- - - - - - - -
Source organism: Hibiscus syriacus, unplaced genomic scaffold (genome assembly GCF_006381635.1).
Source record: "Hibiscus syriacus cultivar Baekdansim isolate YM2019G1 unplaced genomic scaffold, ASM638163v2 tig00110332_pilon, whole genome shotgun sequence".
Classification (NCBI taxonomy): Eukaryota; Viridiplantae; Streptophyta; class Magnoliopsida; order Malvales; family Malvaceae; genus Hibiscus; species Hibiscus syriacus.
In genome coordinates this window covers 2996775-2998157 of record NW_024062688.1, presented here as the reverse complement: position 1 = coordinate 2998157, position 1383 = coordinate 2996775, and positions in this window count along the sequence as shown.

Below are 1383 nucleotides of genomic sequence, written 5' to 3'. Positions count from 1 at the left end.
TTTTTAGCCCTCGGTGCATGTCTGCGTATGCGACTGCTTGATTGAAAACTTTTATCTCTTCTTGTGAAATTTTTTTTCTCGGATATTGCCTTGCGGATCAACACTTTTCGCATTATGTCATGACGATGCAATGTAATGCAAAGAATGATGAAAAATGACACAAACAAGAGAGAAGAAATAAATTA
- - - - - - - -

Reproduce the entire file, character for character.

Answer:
Source organism: Hibiscus syriacus, unplaced genomic scaffold (genome assembly GCF_006381635.1).
Source record: "Hibiscus syriacus cultivar Baekdansim isolate YM2019G1 unplaced genomic scaffold, ASM638163v2 tig00110332_pilon, whole genome shotgun sequence".
Classification (NCBI taxonomy): Eukaryota; Viridiplantae; Streptophyta; class Magnoliopsida; order Malvales; family Malvaceae; genus Hibiscus; species Hibiscus syriacus.
In genome coordinates this window covers 2996775-2998157 of record NW_024062688.1, presented here as the reverse complement: position 1 = coordinate 2998157, position 1383 = coordinate 2996775, and positions in this window count along the sequence as shown.

Below are 1383 nucleotides of genomic sequence, written 5' to 3'. Positions count from 1 at the left end.
TTTTTAGCCCTCGGTGCATGTCTGCGTATGCGACTGCTTGATTGAAAACTTTTATCTCTTCTTGTGAAATTTTTTTTCTCGGATATTGCCTTGCGGATCAACACTTTTCGCATTATGTCATGACGATGCAATGTAATGCAAAGAATGATGAAAAATGACACAAACAAGAGAGAAGAAATAAATTA